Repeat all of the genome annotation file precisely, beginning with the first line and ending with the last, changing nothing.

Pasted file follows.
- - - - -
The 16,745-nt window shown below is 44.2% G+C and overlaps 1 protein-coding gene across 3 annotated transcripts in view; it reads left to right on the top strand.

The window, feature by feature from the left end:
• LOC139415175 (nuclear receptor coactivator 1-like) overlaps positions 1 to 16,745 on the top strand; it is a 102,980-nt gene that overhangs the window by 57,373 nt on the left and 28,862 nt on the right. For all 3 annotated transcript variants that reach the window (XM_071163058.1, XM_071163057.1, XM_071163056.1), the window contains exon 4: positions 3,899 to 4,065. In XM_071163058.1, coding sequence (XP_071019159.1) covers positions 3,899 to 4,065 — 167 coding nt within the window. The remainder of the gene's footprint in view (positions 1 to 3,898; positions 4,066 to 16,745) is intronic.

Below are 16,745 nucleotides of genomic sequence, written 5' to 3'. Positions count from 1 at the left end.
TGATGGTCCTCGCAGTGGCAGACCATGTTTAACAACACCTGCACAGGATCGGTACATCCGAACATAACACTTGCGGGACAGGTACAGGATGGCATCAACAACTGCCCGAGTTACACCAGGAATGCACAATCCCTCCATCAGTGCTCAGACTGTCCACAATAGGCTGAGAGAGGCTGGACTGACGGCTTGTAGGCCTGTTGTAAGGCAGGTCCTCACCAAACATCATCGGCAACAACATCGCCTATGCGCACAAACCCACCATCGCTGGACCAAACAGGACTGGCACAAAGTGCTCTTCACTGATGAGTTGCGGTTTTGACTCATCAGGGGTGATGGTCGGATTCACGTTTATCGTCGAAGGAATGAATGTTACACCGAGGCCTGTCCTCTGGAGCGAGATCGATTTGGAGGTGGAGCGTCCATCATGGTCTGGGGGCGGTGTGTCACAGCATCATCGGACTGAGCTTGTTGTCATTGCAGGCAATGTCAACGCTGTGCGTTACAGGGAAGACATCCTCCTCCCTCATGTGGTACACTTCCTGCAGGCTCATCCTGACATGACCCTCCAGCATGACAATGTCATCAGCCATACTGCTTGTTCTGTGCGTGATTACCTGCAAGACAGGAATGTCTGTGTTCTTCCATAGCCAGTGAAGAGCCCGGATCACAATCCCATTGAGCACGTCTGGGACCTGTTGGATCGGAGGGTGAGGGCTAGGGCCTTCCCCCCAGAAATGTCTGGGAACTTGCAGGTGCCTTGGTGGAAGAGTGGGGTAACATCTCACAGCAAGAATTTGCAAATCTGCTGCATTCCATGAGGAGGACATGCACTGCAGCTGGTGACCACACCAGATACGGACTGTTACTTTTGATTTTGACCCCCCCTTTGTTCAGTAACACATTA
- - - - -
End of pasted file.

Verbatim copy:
The 16,745-nt window shown below is 44.2% G+C and overlaps 1 protein-coding gene across 3 annotated transcripts in view; it reads left to right on the top strand.

The window, feature by feature from the left end:
• LOC139415175 (nuclear receptor coactivator 1-like) overlaps positions 1 to 16,745 on the top strand; it is a 102,980-nt gene that overhangs the window by 57,373 nt on the left and 28,862 nt on the right. For all 3 annotated transcript variants that reach the window (XM_071163058.1, XM_071163057.1, XM_071163056.1), the window contains exon 4: positions 3,899 to 4,065. In XM_071163058.1, coding sequence (XP_071019159.1) covers positions 3,899 to 4,065 — 167 coding nt within the window. The remainder of the gene's footprint in view (positions 1 to 3,898; positions 4,066 to 16,745) is intronic.

Below are 16,745 nucleotides of genomic sequence, written 5' to 3'. Positions count from 1 at the left end.
TGATGGTCCTCGCAGTGGCAGACCATGTTTAACAACACCTGCACAGGATCGGTACATCCGAACATAACACTTGCGGGACAGGTACAGGATGGCATCAACAACTGCCCGAGTTACACCAGGAATGCACAATCCCTCCATCAGTGCTCAGACTGTCCACAATAGGCTGAGAGAGGCTGGACTGACGGCTTGTAGGCCTGTTGTAAGGCAGGTCCTCACCAAACATCATCGGCAACAACATCGCCTATGCGCACAAACCCACCATCGCTGGACCAAACAGGACTGGCACAAAGTGCTCTTCACTGATGAGTTGCGGTTTTGACTCATCAGGGGTGATGGTCGGATTCACGTTTATCGTCGAAGGAATGAATGTTACACCGAGGCCTGTCCTCTGGAGCGAGATCGATTTGGAGGTGGAGCGTCCATCATGGTCTGGGGGCGGTGTGTCACAGCATCATCGGACTGAGCTTGTTGTCATTGCAGGCAATGTCAACGCTGTGCGTTACAGGGAAGACATCCTCCTCCCTCATGTGGTACACTTCCTGCAGGCTCATCCTGACATGACCCTCCAGCATGACAATGTCATCAGCCATACTGCTTGTTCTGTGCGTGATTACCTGCAAGACAGGAATGTCTGTGTTCTTCCATAGCCAGTGAAGAGCCCGGATCACAATCCCATTGAGCACGTCTGGGACCTGTTGGATCGGAGGGTGAGGGCTAGGGCCTTCCCCCCAGAAATGTCTGGGAACTTGCAGGTGCCTTGGTGGAAGAGTGGGGTAACATCTCACAGCAAGAATTTGCAAATCTGCTGCATTCCATGAGGAGGACATGCACTGCAGCTGGTGACCACACCAGATACGGACTGTTACTTTTGATTTTGACCCCCCCTTTGTTCAGTAACACATTA